This runs neck-and-neck with the Objective as the most annoying, ubiquitous, aggravating mistake on resumes today, both for new as well as experienced job-seekers. Why is it such a big deal? First let’s recall some important things that we’ve already learned: You’re competing with hundreds of other people for this job, and the employer already has a stack of resumes on her desk that’s taller than she is. They’re busy, OK?
So along come you and your resume. You’ve some of the resume tips on this site and listened up good, so after 95 percent of the resumes met Mr. Shredder, you’re still in the running. Good for you!
And so the boss woman is reading over the finalists. Your resume looks sharp. Great achievements, all meat and no fat. A cornucopia of marketable skills. Impeccable spelling and grammar. Her eyes continue down the paper to find a bold-faced header titled References. “Excellent,” she thinks. “This Chris is a sharp candidate. I’m glad she included some references, because an endorsement from a former boss or two is just about all I need to make my decision.”
And then she sees you’ve tricked her. You added a References header…but you were kidding. There are no references here – instead, there’s that detestable line of text that says, “Available on request.”
Let me tell you, briefly, why this is an incredibly stupid thing to do.
1) Everyone has references “available upon request.” I know very well that I can call you and ask for references if I feel like it.
2) It’s arrogant. It’s like saying, “On the off-chance that you’re not already astounded by what a dazzling job candidate I am and aren’t ready to just hire me on the spot, sight unseen…then I don’t know, I guess I could give you some names.”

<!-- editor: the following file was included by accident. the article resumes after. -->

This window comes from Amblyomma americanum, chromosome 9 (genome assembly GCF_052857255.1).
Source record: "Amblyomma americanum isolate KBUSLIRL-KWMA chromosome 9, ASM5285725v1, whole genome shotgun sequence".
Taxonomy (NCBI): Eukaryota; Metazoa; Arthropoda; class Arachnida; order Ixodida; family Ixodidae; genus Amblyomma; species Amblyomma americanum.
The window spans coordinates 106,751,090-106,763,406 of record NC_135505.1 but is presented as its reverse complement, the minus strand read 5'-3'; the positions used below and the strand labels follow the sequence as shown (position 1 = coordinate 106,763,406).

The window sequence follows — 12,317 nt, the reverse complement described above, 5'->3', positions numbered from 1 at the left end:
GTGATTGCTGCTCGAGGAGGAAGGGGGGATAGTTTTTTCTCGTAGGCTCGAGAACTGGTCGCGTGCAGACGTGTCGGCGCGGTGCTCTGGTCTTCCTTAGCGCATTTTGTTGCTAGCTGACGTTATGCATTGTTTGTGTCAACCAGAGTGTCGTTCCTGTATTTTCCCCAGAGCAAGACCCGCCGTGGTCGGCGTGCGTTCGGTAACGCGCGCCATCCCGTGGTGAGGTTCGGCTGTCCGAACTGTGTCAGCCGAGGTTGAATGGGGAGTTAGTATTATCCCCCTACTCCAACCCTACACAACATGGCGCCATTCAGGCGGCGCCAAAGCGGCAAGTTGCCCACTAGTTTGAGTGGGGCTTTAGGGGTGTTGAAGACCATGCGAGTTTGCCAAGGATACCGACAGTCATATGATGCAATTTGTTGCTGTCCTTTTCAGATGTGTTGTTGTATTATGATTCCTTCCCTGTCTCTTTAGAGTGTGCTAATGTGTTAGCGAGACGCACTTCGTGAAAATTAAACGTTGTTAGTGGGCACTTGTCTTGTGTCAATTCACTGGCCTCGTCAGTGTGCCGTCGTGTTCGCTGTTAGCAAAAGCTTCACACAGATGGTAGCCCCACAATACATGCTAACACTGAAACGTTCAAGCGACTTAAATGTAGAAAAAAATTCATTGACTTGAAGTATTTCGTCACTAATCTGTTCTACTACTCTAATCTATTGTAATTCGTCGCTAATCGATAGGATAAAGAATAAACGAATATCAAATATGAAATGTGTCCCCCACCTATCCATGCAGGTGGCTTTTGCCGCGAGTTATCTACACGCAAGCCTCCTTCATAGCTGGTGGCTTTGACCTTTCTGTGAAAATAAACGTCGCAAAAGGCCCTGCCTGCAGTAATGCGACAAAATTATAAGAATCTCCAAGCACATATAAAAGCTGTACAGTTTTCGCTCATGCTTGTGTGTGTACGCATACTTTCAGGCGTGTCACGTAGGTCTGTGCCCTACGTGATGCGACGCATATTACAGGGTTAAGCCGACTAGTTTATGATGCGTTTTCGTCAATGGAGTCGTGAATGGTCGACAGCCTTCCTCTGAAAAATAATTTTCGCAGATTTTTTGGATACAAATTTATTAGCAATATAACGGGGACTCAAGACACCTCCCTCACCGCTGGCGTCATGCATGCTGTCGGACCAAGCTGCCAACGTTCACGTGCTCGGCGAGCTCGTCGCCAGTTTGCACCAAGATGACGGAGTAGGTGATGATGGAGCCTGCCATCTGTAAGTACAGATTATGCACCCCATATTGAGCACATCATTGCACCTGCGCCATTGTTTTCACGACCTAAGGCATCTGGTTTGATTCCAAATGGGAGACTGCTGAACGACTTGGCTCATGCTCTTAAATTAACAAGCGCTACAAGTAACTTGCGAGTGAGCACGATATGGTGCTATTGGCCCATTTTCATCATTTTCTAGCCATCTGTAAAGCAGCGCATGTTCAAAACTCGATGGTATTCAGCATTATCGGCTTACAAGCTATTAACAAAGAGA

Not likely! Of course we want to see some references. Now, that doesn’t necessarily mean we’ll actually call them all – maybe so, maybe not. Depends on how busy we really are. But if you didn’t even bother to include any in order to give us the opportunity – then you’ll end up in the garbage.
3) Employers are busy as it is. They don’t have time to bother with trying to contact you an extra time to get information you should’ve included from the beginning. Think about it: Is it really smart to try and force the employer to track you down and ask you for more information?
If you actually think so, remember this: there are other strong resumes on my desk – resumes that include references. I could choose another strong candidate, call his references right now, hire him, and still get out of my office before traffic gets bad.
Or I could try to call you and get some of these “upon request” references. Maybe I’ll reach you – but maybe I’ll get your voice mail. Or your girlfriend, your boyfriend, your mom, your dad, or your roommate. Maybe I’ll leave a message (or maybe I’ll just say forget it and hire the other guy). If I do leave a message, maybe you’ll call back before I leave the office, but maybe not. And then when I come to work tomorrow, I’ve got another thing on my to-do list that I should’ve cleared off yesterday – and it’s all because of your damned “references upon request” entry on your resume.
So again: What would you do if you were me? You’ll hire the other guy, because he’s thorough and he had a lot more respect for my time than you did!
4) Why’d you add a “References” section to your resume if you weren’t really going to put any down?
5) Employers are busy as it is. They don’t have time to bother with trying to contact you an extra time to get information you should’ve included from the beginning.